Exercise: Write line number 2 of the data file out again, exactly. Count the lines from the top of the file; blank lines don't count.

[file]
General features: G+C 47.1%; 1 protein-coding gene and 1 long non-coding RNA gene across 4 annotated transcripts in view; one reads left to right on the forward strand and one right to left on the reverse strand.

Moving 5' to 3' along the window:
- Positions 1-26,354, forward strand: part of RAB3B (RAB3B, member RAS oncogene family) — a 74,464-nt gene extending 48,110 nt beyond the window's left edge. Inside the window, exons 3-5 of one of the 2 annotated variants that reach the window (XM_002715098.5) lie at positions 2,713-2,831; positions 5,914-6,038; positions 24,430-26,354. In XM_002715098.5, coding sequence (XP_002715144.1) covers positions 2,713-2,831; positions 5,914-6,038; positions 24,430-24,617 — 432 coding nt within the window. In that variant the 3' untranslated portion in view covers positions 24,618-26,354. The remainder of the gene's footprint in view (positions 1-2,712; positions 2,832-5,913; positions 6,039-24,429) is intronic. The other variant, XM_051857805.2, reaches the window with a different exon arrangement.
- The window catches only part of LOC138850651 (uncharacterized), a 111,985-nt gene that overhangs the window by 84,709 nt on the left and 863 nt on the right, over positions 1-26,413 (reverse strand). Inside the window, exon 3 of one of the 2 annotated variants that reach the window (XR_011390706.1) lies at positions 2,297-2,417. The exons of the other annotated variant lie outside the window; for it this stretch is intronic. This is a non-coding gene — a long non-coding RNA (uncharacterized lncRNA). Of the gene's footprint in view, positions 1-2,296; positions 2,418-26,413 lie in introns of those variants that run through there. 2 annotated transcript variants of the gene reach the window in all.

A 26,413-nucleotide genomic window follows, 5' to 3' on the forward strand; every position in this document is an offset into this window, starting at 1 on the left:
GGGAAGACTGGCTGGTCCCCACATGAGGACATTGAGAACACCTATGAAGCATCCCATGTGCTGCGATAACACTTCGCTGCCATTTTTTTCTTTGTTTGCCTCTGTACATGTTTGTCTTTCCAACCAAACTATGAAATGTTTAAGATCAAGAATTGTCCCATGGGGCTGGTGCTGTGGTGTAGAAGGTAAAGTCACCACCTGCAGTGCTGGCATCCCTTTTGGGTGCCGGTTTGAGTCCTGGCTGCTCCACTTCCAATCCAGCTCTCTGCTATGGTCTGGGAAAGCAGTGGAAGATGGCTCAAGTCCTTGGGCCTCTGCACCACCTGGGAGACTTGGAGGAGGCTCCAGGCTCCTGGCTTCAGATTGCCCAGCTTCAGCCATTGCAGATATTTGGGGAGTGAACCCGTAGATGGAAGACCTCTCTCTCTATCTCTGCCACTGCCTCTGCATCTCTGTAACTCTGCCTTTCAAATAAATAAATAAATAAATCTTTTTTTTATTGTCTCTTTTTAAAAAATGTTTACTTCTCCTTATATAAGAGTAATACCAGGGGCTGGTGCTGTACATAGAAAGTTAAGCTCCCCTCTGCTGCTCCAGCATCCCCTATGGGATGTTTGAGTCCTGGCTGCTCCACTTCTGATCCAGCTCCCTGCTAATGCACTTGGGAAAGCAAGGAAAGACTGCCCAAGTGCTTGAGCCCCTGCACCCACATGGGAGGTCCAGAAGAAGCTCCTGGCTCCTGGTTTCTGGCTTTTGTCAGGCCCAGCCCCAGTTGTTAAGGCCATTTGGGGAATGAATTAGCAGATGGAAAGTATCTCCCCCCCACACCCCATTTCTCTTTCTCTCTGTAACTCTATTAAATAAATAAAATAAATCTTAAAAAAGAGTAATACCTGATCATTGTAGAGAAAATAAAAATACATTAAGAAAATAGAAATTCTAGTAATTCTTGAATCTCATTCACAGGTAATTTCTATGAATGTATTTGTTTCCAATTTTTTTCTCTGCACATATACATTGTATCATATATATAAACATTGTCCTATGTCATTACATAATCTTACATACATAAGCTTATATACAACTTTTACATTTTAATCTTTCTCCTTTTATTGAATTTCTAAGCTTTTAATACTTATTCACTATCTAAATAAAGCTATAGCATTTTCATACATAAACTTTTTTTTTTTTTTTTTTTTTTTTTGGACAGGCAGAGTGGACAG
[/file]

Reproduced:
Moving 5' to 3' along the window: